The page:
Finally, and based on the document, we did not identify anyone supporting hikes of a larger magnitude ahead (e.g. 100bps).

On the ex-ante real rate, four Board members recognized that it should stand in restrictive territory. Nevertheless, they differ on its forcefulness, ranging from a stance of “may need” to “consider it necessary”. Lastly, regarding the third point, most thought it necessary to maintain the hiking cycle in tandem with the Fed. In this point, we highlight that Esquivel mentioned the possibility of decoupling from said central bank as soon as in 3Q22, concerned over the possibility of excessive tightening.

The tightening cycle will continue, with the rate closing this year at 10.00%... We believe the document is clear in signaling more hikes. Nevertheless, there is higher uncertainty in two fronts: (1) The pace in coming decisions; and (2) the terminal level of the cycle. Regarding the former, and after incorporating our Fed forecast –anticipating +75bps this month–, as well as our inflation trajectory, the decision seems clearly aligned for a hike of the same magnitude. More so, we believe the lower bound for adjustments remains tied to the ones carried out by the US monetary authority, at least from four of the five members. This has the goal of achieving orderly market and exchange rate adjustments, especially in a high volatility environment. On the second, our view for headline inflation is that the highest annual rate in the year will be in August (reaching close to 8.3%), albeit not breaching the 8% level to the downside until 2023. More importantly, the core would accelerate further until November, affecting the decisions for the remainder of 2022. Based on this and its implications for Banxico’s upcoming revisions of inflation estimates, we believe the terminal rate will be higher than analysts’ consensus (close to 9.50%). This is because of higher inflation that has an adverse effect on the level of the ex-ante real rate (assuming other variables remain constant). As such, considering a more modest hiking pace from the Fed in 4Q22, we expect +50bps in September, November, and December. With this, the reference rate would reach 10.00% by the end of the year, which is also our estimate for this cycle’s terminal rate.

...and with cuts towards the end of 2023. We expect the latter level will be kept most of next year, particularly given that, based on our estimates, headline inflation will below 5% y/y until August. In addition, we estimate that the Mexican economy will show negative sequential GDP growth in 2Q23 and 3Q23. This would help Banxico to take a less restrictive stance. As such, we believe the best moment to start the reduction would be in September’s meeting (still waiting for the release of the official calendar in the 3Q22 Quarterly Report), with a   -50bps adjustment. We then would expect two more cuts of the same magnitude for the reference rate to reach 8.50% by the end of said year.

From our Fixed income and FX strategy team

The market remains firm about another 75bps hike in August. Following the release, local rates posted modest changes, diluting the session's slight gains. Short-term Mbonos adjusted from -3bps to +2bps, while longer maturities moved from -3bps to +3bps. The TIIE-28 IRS curve steepened slightly with pressures at the long-end of 3bps and the short-end virtually unchanged. In our view, the market is convinced –as we are– that the central bank's next move will be a +75bps hike. This would bring the benchmark rate to 8.50%, exceeding the terminal rate of the previous restrictive cycle (8.25%). Moreover, the curve prices-in an accumulated increases of +215bps for the rest of the year, finishing with a terminal rate around 10.00%, in line with our call. Looking ahead, we expect a further flattening of the nominal yield curve. On one hand, short-term rates will remain exposed to bouts of volatility and additional pressures as the monetary normalization continues, with a complex inflationary backdrop in which we do not rule out new negative surprises. On the other, long-term rates may be supported by an accelerated pace of rate hikes and Banxico’s credibility, starting to contribute to lower long-term inflation expectations. In this backdrop, we hold our view of more relative value in long-term bonds, favoring longs above 9.00% in the 30-year reference, Mbono Jul’53. We also like tenors Nov’38, Nov’42, and Nov’47 after the adjustment in 2Q22, albeit to a lesser extent.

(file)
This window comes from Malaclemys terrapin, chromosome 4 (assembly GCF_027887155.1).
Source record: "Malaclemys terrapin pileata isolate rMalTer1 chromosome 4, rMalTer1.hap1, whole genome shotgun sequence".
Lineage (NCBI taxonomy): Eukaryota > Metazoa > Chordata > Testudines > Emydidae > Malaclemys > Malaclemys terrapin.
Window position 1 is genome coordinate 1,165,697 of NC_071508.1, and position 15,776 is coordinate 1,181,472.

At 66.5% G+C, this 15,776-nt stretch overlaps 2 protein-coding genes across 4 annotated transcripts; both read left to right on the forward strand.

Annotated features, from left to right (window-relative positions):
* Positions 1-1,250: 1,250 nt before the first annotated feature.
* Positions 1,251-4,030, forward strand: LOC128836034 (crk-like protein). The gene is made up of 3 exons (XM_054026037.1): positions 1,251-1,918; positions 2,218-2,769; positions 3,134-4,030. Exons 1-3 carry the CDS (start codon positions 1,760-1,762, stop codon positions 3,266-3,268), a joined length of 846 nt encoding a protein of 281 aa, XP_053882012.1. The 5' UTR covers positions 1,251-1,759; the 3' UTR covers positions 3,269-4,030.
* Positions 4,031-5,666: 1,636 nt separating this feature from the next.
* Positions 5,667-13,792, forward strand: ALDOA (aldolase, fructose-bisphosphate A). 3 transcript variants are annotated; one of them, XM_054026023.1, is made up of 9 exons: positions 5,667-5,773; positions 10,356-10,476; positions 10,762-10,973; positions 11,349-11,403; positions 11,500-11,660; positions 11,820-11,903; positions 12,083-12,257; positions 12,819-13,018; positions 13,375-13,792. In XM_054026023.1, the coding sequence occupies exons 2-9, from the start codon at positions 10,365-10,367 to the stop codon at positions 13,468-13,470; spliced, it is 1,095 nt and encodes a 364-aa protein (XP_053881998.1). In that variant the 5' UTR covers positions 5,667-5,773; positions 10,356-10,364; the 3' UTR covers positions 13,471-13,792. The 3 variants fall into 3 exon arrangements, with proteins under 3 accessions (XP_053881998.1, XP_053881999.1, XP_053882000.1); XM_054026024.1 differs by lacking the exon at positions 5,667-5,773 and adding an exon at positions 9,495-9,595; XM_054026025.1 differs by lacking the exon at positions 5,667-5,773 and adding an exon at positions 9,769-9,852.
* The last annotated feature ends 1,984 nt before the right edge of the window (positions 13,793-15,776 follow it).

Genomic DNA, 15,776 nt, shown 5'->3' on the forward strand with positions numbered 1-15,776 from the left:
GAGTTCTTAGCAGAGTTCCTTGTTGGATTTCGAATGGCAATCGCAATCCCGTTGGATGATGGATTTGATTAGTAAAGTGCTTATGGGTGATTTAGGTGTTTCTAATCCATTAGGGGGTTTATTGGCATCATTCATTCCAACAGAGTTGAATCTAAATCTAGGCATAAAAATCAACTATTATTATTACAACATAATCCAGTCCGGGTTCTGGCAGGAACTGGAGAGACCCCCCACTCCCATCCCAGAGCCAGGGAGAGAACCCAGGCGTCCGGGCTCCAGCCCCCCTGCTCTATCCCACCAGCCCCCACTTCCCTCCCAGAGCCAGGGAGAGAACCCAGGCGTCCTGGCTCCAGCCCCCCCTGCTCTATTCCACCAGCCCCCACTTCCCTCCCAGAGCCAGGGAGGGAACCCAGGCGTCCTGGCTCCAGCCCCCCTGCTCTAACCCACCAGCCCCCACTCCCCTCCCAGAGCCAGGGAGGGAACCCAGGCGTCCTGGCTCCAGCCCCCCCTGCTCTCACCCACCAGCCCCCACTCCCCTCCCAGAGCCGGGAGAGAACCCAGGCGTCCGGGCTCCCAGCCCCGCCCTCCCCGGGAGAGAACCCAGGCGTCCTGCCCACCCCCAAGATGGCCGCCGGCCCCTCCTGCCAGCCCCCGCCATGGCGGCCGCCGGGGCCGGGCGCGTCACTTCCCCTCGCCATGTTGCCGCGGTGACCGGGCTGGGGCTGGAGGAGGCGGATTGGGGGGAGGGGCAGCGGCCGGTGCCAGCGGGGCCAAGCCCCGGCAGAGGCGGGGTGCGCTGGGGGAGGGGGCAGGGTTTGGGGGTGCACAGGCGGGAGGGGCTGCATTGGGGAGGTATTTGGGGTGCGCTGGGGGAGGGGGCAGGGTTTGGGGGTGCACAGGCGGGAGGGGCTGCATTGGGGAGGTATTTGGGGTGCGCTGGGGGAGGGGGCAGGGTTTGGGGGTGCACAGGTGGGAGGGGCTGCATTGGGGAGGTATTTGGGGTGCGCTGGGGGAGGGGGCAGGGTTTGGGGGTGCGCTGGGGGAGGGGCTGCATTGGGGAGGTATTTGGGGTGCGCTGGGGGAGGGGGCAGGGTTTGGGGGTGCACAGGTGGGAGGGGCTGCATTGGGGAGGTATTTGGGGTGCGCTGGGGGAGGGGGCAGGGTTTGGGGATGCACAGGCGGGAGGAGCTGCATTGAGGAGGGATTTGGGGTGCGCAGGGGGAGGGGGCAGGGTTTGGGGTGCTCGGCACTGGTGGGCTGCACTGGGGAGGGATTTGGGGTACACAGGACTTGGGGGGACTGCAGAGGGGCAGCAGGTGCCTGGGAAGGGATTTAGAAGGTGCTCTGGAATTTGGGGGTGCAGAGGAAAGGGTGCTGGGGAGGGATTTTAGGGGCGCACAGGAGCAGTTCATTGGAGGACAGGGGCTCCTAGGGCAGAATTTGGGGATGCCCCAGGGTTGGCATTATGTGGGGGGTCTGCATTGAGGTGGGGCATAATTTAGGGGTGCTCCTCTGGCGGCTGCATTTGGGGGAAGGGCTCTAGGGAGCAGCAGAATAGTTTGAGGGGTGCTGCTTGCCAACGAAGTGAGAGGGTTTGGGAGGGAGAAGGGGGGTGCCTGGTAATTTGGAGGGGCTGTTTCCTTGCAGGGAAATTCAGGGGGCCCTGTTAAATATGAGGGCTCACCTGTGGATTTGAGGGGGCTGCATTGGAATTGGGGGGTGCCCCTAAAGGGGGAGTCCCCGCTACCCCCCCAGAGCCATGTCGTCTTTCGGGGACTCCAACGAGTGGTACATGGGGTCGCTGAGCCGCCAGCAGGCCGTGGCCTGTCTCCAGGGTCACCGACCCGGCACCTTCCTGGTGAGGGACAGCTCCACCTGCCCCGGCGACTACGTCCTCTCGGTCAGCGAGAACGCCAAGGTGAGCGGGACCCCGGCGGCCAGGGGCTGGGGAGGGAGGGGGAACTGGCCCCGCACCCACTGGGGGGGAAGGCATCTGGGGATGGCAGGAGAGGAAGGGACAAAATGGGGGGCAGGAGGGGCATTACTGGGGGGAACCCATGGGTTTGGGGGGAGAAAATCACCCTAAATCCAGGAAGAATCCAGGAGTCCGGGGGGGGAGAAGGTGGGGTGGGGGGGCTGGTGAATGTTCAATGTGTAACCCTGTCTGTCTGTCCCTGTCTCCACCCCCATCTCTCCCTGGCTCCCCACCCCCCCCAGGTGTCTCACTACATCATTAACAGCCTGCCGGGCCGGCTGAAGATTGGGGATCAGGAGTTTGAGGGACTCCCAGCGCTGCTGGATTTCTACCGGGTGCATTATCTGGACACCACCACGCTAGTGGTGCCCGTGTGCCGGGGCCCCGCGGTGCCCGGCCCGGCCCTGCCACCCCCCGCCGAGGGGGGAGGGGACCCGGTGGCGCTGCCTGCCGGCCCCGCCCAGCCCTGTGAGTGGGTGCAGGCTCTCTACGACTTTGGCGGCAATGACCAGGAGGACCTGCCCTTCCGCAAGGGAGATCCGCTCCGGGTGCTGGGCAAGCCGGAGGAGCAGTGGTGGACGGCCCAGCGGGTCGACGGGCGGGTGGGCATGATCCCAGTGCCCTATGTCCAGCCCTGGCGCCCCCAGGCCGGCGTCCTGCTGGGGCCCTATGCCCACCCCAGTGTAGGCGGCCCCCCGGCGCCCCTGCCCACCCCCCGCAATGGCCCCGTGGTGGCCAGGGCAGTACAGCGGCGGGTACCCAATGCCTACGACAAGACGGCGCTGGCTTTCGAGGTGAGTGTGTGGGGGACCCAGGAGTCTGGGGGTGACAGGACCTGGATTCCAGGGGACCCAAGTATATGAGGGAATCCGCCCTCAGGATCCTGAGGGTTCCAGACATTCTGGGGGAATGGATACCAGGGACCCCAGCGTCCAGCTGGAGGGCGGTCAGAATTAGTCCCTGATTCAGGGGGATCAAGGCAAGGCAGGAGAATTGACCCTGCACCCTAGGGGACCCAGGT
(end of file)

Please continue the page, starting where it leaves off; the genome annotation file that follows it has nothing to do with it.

In FX, the USD moderated recent gains after reaching a new high since 2002 yesterday, with the DXY adjusting -0.1%. The Mexican peso moved from 20.56 to 20.65 per dollar as an initial reaction to the minutes. It subsequently stabilized around 20.60, appreciating 0.4%. The currency closed the 1H22 with a 2.0% gain against the dollar, separating itself from the rest of the EM currencies. However, it started July on the downside, accumulating a depreciation of 2.3% so far in the month, wiping out gains in the first half. In our view, the dollar’s structural strength will continue in a risk aversion environment and with the Fed determined to curb inflation. Meanwhile, the peso would depreciate gradually, albeit with Banxico's high interest rate and ample spread against other central banks still providing some support. We see USD/MXN longs attractive below 20.00 per dollar.